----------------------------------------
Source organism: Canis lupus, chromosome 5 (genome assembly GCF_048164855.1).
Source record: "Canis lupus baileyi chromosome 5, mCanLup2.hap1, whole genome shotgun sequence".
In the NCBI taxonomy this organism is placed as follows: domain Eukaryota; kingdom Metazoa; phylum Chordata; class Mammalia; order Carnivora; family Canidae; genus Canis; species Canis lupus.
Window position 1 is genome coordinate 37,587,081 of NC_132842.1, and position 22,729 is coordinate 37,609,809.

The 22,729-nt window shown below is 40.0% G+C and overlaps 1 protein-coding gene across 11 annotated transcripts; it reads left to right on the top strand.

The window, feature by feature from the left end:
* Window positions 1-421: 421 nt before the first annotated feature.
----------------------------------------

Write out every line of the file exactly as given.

Source organism: Canis lupus, chromosome 5 (genome assembly GCF_048164855.1).
Source record: "Canis lupus baileyi chromosome 5, mCanLup2.hap1, whole genome shotgun sequence".
In the NCBI taxonomy this organism is placed as follows: domain Eukaryota; kingdom Metazoa; phylum Chordata; class Mammalia; order Carnivora; family Canidae; genus Canis; species Canis lupus.
Window position 1 is genome coordinate 37,587,081 of NC_132842.1, and position 22,729 is coordinate 37,609,809.

The 22,729-nt window shown below is 40.0% G+C and overlaps 1 protein-coding gene across 11 annotated transcripts; it reads left to right on the top strand.

The window, feature by feature from the left end:
* Window positions 1-421: 421 nt before the first annotated feature.